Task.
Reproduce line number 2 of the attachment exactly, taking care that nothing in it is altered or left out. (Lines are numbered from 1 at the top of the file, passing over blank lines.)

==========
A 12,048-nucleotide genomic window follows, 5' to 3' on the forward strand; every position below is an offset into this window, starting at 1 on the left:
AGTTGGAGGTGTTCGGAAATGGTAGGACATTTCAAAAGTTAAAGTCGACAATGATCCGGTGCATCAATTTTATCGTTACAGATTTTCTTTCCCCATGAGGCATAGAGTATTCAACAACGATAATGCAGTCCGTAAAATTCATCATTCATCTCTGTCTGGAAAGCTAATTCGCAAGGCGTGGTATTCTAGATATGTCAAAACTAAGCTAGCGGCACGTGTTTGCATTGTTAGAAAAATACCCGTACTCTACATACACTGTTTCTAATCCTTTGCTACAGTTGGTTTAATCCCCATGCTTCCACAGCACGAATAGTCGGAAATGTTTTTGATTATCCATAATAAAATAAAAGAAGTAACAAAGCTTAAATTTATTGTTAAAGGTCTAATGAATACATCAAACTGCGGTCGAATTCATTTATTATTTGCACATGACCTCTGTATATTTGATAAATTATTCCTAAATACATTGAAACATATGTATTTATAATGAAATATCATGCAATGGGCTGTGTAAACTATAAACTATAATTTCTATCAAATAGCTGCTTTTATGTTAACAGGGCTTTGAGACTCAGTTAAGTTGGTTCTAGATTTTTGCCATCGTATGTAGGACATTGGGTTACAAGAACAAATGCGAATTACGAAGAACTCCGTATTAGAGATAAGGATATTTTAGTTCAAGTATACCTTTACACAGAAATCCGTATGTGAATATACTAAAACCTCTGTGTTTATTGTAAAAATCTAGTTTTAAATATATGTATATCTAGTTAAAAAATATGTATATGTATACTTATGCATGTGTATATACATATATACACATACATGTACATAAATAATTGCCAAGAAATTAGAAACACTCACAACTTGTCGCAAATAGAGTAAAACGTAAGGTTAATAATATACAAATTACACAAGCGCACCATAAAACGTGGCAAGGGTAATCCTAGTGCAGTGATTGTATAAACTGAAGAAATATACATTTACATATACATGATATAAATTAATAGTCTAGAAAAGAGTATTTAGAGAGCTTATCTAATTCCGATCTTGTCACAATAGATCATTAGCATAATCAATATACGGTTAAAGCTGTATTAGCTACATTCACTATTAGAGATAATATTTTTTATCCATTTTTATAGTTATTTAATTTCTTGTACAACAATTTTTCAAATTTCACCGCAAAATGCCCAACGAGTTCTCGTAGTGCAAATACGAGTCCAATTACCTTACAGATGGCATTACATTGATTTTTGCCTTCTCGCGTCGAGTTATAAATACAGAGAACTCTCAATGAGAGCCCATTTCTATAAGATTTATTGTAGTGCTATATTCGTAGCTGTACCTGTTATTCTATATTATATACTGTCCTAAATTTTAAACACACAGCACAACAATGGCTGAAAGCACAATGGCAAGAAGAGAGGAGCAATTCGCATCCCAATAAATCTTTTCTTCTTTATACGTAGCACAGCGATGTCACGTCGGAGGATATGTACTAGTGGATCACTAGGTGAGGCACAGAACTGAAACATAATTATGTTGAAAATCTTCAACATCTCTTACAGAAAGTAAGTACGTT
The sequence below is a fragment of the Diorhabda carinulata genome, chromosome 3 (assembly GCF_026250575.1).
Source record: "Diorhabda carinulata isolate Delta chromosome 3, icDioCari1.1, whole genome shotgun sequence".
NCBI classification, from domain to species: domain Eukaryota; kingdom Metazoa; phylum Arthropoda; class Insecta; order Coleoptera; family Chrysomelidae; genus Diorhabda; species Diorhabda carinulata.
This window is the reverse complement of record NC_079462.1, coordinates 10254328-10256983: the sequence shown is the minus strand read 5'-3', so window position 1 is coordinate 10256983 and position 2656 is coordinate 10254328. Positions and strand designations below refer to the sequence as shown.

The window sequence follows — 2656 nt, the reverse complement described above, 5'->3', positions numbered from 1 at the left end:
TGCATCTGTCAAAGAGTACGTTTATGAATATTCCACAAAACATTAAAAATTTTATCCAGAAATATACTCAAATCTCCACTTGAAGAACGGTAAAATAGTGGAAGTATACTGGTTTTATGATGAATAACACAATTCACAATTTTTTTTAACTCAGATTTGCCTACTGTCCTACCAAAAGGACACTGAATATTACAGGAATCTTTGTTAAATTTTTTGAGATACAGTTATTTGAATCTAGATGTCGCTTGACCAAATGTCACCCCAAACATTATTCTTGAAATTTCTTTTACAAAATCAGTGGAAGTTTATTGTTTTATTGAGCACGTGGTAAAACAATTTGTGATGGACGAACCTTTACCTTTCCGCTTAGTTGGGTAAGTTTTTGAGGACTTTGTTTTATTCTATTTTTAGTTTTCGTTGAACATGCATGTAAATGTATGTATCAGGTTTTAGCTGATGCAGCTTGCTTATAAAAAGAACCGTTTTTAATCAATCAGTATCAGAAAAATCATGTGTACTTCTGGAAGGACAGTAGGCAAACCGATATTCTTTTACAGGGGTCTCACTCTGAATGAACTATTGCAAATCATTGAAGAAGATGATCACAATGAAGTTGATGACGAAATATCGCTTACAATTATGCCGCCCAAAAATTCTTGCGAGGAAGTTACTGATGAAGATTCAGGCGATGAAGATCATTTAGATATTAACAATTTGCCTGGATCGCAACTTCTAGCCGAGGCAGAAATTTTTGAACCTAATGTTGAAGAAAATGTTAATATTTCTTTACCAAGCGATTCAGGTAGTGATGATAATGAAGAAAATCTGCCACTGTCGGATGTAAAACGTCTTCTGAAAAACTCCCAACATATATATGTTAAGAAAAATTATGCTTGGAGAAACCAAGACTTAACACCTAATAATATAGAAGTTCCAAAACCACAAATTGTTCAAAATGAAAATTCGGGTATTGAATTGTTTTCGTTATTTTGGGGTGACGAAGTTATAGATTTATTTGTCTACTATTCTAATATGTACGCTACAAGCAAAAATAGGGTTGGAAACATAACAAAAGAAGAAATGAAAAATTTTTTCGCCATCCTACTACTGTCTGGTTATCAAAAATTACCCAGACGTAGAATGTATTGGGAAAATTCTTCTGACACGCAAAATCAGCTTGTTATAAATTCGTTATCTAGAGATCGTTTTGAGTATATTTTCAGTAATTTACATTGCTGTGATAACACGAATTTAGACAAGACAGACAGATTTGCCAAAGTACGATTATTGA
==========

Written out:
AGTTGGAGGTGTTCGGAAATGGTAGGACATTTCAAAAGTTAAAGTCGACAATGATCCGGTGCATCAATTTTATCGTTACAGATTTTCTTTCCCCATGAGGCATAGAGTATTCAACAACGATAATGCAGTCCGTAAAATTCATCATTCATCTCTGTCTGGAAAGCTAATTCGCAAGGCGTGGTATTCTAGATATGTCAAAACTAAGCTAGCGGCACGTGTTTGCATTGTTAGAAAAATACCCGTACTCTACATACACTGTTTCTAATCCTTTGCTACAGTTGGTTTAATCCCCATGCTTCCACAGCACGAATAGTCGGAAATGTTTTTGATTATCCATAATAAAATAAAAGAAGTAACAAAGCTTAAATTTATTGTTAAAGGTCTAATGAATACATCAAACTGCGGTCGAATTCATTTATTATTTGCACATGACCTCTGTATATTTGATAAATTATTCCTAAATACATTGAAACATATGTATTTATAATGAAATATCATGCAATGGGCTGTGTAAACTATAAACTATAATTTCTATCAAATAGCTGCTTTTATGTTAACAGGGCTTTGAGACTCAGTTAAGTTGGTTCTAGATTTTTGCCATCGTATGTAGGACATTGGGTTACAAGAACAAATGCGAATTACGAAGAACTCCGTATTAGAGATAAGGATATTTTAGTTCAAGTATACCTTTACACAGAAATCCGTATGTGAATATACTAAAACCTCTGTGTTTATTGTAAAAATCTAGTTTTAAATATATGTATATCTAGTTAAAAAATATGTATATGTATACTTATGCATGTGTATATACATATATACACATACATGTACATAAATAATTGCCAAGAAATTAGAAACACTCACAACTTGTCGCAAATAGAGTAAAACGTAAGGTTAATAATATACAAATTACACAAGCGCACCATAAAACGTGGCAAGGGTAATCCTAGTGCAGTGATTGTATAAACTGAAGAAATATACATTTACATATACATGATATAAATTAATAGTCTAGAAAAGAGTATTTAGAGAGCTTATCTAATTCCGATCTTGTCACAATAGATCATTAGCATAATCAATATACGGTTAAAGCTGTATTAGCTACATTCACTATTAGAGATAATATTTTTTATCCATTTTTATAGTTATTTAATTTCTTGTACAACAATTTTTCAAATTTCACCGCAAAATGCCCAACGAGTTCTCGTAGTGCAAATACGAGTCCAATTACCTTACAGATGGCATTACATTGATTTTTGCCTTCTCGCGTCGAGTTATAAATACAGAGAACTCTCAATGAGAGCCCATTTCTATAAGATTTATTGTAGTGCTATATTCGTAGCTGTACCTGTTATTCTATATTATATACTGTCCTAAATTTTAAACACACAGCACAACAATGGCTGAAAGCACAATGGCAAGAAGAGAGGAGCAATTCGCATCCCAATAAATCTTTTCTTCTTTATACGTAGCACAGCGATGTCACGTCGGAGGATATGTACTAGTGGATCACTAGGTGAGGCACAGAACTGAAACATAATTATGTTGAAAATCTTCAACATCTCTTACAGAAAGTAAGTACGTT